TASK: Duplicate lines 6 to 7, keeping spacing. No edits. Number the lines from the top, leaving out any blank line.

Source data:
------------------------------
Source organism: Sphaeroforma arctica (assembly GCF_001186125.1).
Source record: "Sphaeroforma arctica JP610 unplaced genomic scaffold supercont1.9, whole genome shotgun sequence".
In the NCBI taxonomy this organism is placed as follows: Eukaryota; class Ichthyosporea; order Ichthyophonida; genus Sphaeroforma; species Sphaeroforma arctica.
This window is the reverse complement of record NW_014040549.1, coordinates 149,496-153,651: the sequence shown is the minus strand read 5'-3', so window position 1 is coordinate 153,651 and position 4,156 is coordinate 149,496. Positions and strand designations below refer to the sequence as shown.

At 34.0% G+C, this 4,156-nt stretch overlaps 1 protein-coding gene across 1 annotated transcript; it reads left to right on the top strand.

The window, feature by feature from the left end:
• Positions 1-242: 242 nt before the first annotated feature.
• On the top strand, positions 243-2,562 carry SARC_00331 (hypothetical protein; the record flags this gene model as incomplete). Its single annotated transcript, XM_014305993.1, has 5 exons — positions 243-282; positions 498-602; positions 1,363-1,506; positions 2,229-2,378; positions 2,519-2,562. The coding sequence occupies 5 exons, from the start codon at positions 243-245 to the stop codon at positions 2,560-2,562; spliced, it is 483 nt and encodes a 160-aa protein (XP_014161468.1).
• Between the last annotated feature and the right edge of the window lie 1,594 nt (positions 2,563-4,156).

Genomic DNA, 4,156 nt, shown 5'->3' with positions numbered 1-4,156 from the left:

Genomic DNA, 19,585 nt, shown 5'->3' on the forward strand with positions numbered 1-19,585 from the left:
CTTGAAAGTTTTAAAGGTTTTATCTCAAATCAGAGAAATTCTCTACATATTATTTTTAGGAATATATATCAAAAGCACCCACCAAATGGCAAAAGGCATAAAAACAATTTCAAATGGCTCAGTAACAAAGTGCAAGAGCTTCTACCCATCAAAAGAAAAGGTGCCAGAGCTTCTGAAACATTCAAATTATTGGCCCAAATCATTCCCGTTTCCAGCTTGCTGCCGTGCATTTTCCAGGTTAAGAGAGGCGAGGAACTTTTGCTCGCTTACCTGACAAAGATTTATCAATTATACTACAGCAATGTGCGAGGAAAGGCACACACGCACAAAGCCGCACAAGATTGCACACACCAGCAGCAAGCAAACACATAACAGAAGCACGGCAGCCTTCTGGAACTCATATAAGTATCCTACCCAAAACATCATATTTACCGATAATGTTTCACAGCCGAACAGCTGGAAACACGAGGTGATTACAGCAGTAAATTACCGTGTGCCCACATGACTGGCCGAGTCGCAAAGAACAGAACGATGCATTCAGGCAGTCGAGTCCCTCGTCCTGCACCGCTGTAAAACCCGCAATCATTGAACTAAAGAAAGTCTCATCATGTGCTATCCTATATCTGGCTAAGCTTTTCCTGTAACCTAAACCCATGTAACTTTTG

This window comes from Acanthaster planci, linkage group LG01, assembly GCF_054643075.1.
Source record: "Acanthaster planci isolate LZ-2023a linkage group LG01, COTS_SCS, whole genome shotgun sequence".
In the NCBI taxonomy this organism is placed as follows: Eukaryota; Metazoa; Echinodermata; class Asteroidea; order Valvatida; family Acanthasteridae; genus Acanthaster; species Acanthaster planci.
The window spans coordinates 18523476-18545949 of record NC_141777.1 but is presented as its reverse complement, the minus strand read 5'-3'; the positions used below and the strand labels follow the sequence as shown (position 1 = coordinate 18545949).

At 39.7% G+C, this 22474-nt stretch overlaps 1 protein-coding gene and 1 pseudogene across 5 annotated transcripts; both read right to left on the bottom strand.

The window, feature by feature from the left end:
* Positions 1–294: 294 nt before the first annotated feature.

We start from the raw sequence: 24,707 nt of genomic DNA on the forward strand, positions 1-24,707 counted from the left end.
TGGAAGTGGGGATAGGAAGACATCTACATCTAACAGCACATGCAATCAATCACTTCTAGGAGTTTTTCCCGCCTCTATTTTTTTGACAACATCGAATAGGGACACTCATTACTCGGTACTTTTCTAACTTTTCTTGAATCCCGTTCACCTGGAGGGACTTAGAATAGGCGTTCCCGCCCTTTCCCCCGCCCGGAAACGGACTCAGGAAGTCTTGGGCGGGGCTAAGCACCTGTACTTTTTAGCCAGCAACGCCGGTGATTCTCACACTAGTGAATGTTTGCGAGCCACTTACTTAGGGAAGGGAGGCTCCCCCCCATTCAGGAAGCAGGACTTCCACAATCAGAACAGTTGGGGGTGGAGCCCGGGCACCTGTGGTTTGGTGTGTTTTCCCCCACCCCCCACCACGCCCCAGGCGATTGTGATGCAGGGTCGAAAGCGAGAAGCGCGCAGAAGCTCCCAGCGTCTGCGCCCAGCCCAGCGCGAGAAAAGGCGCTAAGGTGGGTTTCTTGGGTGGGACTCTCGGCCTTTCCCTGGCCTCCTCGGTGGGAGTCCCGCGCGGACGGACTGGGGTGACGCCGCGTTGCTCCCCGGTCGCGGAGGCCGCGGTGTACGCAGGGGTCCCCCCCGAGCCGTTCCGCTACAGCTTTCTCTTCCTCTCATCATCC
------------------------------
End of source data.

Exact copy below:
The window, feature by feature from the left end:
• Positions 1-242: 242 nt before the first annotated feature.